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MySQL: Selecting keys where column douplicate

Posted on 2014-01-27
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Last Modified: 2014-02-10
This returns 3 columns:
SELECT bookkey, isbn, count(isbn) as cnt FROM elqBooks GROUP BY ISBN HAVING cnt > 1

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I only want it to return 1 column: "bookkey".
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Question by:hankknight
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5 Comments
 
LVL 15

Assisted Solution

by:Jagadishwor Dulal
Jagadishwor Dulal earned 200 total points
ID: 39814030
Try Using Nested Query Like:

SELECT bookkey FROM elqBooks WHERE( SELECT count(isbn) as cnt FROM elqBooks GROUP BY ISBN HAVING cnt > 1)
                

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LVL 16

Author Comment

by:hankknight
ID: 39814032
That returns an error:
Error: Subquery returns more than 1 row
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LVL 41

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by:
Sharath earned 1200 total points
ID: 39814278
Are you sure your original query is not giving any error?

You have bookkey in SELECT clause but not in GROUP BY clause.

Anyway, try this.
SELECT bookkey 
FROM elqBooks 
GROUP BY book key,ISBN 
HAVING count(isbn) > 1

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LVL 8

Expert Comment

by:Surrano
ID: 39814295
Well first of all, select you can always the first field of your original query:
SELECT bookkey from 
(SELECT bookkey, isbn, count(isbn) as cnt FROM elqBooks GROUP BY ISBN HAVING cnt > 1);

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A cleaned-up version:
SELECT bookkey FROM elqBooks GROUP BY ISBN HAVING count(*) > 1;

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but it should not work (nor your original query; did you try it?) since you aggregate without grouping by bookkey. So what is it *exactly* that you'd like to achieve?

-- for all ISBNs that appear more than once in the table, list all bookkeys?
SELECT bookkey from elqBooks 
where isbn in (select isbn from elqBooks group by isbn having count(*)>1);

-- list all bookkeys that appear more than once in the table?
SELECT bookkey FROM elqBooks GROUP BY bookkey HAVING count(*) > 1;

-- for all (bookkey, ISBN) pairs that appear more than once, list the bookkey only but not the isbn?
SELECT bookkey FROM elqBooks GROUP BY bookkey, ISBN HAVING count(*) > 1;

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LVL 8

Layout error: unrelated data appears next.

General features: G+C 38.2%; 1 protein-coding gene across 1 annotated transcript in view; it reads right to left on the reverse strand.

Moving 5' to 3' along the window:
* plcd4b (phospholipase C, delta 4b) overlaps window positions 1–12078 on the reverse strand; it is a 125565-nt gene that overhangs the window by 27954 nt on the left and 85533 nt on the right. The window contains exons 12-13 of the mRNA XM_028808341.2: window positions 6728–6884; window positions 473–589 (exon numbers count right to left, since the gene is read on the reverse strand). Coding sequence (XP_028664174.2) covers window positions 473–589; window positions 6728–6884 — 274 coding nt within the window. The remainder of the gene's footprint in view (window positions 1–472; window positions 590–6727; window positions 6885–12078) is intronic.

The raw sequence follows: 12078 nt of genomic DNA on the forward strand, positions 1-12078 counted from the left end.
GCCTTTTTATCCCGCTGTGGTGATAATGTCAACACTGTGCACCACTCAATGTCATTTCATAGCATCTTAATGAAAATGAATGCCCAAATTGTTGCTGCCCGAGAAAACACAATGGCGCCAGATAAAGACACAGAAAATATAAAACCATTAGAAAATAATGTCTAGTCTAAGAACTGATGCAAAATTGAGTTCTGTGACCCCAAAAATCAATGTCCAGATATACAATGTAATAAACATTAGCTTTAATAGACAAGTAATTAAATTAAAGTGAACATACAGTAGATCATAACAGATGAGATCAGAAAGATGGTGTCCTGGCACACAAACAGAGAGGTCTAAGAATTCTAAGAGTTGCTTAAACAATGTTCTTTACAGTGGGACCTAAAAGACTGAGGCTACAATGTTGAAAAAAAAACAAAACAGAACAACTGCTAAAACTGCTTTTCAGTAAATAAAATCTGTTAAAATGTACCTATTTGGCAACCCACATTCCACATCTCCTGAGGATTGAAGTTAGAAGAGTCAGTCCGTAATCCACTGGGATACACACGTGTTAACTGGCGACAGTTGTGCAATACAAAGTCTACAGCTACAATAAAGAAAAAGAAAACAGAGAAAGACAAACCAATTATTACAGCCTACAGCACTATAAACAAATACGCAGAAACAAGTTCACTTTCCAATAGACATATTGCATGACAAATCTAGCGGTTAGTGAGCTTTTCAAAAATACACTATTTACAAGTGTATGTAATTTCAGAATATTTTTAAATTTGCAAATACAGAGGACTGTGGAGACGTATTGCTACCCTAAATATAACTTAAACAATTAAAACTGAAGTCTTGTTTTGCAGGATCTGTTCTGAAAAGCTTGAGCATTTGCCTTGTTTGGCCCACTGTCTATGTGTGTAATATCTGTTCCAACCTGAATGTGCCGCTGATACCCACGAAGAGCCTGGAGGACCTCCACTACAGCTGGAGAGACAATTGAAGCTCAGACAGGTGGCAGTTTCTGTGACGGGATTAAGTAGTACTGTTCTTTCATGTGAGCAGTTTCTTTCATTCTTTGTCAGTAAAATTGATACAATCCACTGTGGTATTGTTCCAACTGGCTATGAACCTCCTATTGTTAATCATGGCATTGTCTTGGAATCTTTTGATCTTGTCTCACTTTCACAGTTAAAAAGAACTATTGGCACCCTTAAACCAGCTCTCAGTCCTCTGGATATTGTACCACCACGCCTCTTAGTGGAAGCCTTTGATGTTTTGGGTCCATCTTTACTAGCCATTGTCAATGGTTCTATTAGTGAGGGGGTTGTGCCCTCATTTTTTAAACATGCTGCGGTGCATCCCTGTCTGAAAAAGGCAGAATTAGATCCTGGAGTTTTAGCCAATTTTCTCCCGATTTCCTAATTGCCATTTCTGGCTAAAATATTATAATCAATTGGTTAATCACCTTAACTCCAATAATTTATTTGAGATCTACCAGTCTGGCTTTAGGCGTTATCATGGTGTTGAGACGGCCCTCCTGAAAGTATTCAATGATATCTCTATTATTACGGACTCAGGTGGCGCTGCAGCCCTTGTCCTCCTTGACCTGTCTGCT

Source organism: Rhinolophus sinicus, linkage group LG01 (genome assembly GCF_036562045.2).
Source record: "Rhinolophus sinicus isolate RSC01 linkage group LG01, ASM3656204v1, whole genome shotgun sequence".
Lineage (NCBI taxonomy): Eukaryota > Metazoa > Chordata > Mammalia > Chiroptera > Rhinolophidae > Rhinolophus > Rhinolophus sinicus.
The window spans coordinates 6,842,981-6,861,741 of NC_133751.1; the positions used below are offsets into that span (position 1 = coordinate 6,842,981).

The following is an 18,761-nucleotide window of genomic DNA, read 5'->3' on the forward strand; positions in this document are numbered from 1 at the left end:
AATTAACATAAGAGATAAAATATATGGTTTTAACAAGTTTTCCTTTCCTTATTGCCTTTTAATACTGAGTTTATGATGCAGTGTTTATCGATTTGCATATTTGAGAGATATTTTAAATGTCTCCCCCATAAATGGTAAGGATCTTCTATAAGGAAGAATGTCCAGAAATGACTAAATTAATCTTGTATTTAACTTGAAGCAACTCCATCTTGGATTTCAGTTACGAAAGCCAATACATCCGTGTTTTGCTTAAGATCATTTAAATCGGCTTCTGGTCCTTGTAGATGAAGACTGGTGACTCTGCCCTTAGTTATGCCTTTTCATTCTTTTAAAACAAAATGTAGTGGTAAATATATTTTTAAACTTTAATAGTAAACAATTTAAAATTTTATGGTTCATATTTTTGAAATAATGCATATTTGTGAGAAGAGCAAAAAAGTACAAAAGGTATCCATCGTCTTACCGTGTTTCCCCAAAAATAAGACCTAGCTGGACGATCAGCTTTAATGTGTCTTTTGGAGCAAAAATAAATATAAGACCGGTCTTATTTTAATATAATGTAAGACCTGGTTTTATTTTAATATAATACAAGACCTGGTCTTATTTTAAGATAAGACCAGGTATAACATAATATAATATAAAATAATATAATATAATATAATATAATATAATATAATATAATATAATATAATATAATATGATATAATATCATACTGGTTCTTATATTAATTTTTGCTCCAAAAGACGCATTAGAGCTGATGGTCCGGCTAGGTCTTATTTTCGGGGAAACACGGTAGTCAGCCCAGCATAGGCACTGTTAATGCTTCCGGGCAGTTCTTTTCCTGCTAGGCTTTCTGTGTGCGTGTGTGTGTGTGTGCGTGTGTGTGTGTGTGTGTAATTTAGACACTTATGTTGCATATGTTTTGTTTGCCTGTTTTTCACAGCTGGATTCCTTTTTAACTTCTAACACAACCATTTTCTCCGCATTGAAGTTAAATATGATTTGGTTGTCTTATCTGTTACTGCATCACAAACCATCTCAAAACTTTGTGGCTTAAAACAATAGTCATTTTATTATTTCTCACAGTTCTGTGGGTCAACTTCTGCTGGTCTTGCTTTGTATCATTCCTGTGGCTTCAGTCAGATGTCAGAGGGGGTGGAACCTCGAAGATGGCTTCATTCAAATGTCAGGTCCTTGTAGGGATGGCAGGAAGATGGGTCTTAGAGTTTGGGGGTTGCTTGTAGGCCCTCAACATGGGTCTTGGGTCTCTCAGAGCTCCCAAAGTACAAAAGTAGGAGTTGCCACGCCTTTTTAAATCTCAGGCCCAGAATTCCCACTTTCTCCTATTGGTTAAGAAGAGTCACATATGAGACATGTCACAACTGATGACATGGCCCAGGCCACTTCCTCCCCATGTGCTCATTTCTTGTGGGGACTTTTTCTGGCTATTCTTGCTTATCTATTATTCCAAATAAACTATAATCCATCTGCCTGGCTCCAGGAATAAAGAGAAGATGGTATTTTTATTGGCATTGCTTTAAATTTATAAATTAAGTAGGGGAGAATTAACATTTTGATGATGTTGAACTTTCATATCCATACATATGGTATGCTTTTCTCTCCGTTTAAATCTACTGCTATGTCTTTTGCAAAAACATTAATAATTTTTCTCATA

Assisted Solution

by:Surrano
Surrano earned 600 total points
ID: 39814309
OMG your original query works. MySQL is soooo broken I can't believe it. I wonder if some other expert could explain me how it was a clever idea from the creators of this concept.

In standard SQL, a query that includes a GROUP BY clause cannot refer to nonaggregated columns in the select list that are not named in the GROUP BY clause. For example, this query is illegal in standard SQL because the name column in the select list does not appear in the GROUP BY:

SELECT o.custid, c.name, MAX(o.payment)
  FROM orders AS o, customers AS c
  WHERE o.custid = c.custid
  GROUP BY o.custid;

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For the query to be legal, the name column must be omitted from the select list or named in the GROUP BY clause.

MySQL extends the use of GROUP BY so that the select list can refer to nonaggregated columns not named in the GROUP BY clause. This means that the preceding query is legal in MySQL. You can use this feature to get better performance by avoiding unnecessary column sorting and grouping. However, this is useful primarily when all values in each nonaggregated column not named in the GROUP BY are the same for each group. The server is free to choose any value from each group, so unless they are the same, the values chosen are indeterminate.

To summarise:
- it is not standard SQL, so not portable
- you can't predict which value will be printed if there are separate values, unless you sort or do some other trick (which makes mysql's reasoning void on this concept)
- so don't use unaggregated columns.

If you want *one* bookkey for each group which is what mysql does, a *standard sql* way of doing this is:
select min(bookkey)  FROM elqBooks GROUP BY ISBN having count(*)>1;

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